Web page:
This Sunday (March 10) we lose an hour of sleep.
We may also lose an extra hour of sleep reading all the articles on the internet about whether that’s a good or bad thing for our society.
Daylight savings was first introduced in Canada during the First World War, and stuck in the majority of the country for long afterwards.
This has prompted some envy between the rest of Canada and Saskatchewan, as we wake up bleary-eyed on Sunday morning and most residents of that prairie province feel quite normal.
But if we’re being quite honest with ourselves, what difference does daylight savings really make in our modern lives?
Other than one Sunday in March where we feel discouraged that the day is passing up by, and one Sunday in November where we luxuriate in a lazy hour of bliss, the effect on our daily life is small. We still work the same hours, often in offices lit by fluorescent bulbs. We still make our food in the comfort of our consistently bright kitchens.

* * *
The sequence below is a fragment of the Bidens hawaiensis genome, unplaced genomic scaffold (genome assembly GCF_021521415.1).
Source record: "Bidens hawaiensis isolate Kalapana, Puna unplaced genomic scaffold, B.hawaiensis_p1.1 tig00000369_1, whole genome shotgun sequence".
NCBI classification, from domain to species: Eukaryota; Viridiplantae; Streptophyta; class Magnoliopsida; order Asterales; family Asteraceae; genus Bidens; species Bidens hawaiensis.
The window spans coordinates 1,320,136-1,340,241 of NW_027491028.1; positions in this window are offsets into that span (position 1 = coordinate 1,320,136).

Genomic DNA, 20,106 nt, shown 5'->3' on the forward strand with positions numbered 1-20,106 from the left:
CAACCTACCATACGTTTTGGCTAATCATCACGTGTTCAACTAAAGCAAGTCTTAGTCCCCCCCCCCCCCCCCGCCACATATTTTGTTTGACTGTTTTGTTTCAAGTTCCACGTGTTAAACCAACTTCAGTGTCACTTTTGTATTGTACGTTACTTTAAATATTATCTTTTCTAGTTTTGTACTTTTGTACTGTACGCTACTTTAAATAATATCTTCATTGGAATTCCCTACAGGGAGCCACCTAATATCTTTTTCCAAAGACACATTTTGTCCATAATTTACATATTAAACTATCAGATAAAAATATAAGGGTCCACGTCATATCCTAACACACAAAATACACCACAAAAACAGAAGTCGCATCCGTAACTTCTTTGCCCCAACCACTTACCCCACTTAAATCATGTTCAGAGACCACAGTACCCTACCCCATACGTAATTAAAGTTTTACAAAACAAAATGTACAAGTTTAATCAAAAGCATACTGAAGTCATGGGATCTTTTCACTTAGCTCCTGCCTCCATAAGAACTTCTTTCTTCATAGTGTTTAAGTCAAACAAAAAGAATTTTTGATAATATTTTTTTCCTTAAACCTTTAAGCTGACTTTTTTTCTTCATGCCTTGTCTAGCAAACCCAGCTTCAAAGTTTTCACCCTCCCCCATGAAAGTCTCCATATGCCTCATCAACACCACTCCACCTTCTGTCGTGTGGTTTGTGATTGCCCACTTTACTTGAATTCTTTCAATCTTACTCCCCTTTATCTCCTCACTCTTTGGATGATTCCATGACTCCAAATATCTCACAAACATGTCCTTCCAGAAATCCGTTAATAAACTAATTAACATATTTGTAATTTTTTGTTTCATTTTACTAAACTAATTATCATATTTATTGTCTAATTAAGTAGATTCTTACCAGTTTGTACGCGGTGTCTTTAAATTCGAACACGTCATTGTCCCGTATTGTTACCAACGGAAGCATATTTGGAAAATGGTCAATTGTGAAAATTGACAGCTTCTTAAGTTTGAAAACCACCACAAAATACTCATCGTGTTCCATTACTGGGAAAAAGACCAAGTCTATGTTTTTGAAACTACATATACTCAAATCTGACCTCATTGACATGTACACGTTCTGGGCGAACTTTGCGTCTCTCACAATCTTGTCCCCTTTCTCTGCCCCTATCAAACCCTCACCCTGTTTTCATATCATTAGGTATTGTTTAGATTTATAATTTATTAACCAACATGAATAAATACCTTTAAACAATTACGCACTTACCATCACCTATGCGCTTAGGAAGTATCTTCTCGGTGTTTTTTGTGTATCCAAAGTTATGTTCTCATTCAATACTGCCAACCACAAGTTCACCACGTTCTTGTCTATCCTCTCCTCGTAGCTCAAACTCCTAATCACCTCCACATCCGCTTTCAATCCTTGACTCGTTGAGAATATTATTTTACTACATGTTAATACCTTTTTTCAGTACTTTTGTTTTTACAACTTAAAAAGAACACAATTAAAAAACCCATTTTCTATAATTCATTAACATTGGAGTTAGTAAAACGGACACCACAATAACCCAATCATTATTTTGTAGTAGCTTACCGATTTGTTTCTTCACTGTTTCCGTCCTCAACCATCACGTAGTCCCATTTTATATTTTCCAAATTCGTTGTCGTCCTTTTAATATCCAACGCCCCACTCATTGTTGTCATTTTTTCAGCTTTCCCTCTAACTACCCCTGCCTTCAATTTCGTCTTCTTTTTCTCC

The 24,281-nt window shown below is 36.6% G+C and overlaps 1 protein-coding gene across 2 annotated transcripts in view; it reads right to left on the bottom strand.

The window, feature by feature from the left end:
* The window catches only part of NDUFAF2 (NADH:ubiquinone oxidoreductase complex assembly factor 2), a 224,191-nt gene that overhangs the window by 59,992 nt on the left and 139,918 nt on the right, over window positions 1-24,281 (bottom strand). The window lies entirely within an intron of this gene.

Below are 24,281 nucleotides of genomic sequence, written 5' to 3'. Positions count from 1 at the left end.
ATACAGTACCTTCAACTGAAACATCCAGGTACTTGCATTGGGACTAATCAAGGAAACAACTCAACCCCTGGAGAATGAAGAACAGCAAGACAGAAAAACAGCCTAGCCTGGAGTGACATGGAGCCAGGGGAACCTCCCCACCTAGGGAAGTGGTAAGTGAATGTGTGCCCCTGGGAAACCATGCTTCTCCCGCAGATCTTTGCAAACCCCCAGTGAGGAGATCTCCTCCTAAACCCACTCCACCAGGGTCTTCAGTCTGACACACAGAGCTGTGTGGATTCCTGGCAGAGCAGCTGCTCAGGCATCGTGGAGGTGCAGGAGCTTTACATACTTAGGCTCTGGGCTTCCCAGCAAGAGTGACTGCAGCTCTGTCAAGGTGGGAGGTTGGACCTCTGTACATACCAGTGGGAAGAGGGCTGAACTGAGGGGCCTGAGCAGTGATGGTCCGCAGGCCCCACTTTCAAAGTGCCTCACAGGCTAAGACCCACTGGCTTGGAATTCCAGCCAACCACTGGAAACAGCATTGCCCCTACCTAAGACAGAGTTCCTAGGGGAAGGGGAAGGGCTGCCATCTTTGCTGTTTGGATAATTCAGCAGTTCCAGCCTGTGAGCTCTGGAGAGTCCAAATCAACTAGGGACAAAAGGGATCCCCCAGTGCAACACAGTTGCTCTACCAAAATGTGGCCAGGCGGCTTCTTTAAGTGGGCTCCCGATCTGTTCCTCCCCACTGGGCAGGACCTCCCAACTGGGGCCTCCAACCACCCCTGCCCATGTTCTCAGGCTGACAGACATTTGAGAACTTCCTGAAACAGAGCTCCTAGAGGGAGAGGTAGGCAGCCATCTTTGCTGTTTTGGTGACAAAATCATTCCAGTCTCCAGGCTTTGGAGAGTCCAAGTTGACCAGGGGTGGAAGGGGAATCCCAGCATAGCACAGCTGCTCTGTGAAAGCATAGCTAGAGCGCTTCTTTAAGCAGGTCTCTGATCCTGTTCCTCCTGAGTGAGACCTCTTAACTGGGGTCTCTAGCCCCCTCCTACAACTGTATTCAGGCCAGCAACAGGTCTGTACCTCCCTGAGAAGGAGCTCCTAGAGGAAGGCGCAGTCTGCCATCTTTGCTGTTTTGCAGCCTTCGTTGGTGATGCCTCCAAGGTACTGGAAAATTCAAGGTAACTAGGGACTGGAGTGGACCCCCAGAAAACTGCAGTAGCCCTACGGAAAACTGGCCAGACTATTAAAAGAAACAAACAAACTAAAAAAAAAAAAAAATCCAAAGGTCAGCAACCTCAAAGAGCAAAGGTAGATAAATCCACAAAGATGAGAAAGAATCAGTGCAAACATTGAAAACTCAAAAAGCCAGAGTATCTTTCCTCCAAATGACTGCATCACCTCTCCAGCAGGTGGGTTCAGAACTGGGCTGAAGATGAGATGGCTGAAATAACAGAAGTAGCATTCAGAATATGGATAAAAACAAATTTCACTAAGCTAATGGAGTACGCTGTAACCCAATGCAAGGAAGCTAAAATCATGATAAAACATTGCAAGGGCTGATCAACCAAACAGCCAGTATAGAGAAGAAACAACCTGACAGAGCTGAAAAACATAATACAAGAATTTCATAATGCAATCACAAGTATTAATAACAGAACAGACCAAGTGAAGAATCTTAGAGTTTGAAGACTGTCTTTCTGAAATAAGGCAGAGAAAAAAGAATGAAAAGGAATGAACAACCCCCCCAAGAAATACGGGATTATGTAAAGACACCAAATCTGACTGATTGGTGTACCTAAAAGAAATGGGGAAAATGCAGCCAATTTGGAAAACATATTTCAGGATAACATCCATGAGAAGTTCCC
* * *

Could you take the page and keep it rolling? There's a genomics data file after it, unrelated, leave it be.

So this Sunday, don’t bother dithering about whether we should keep daylight savings or not — although if you feel strongly one way or the other, please send a letter to the editor about it.
Just set your clock forward, and get on with the rest of your day.
-Grace Kennedy, editor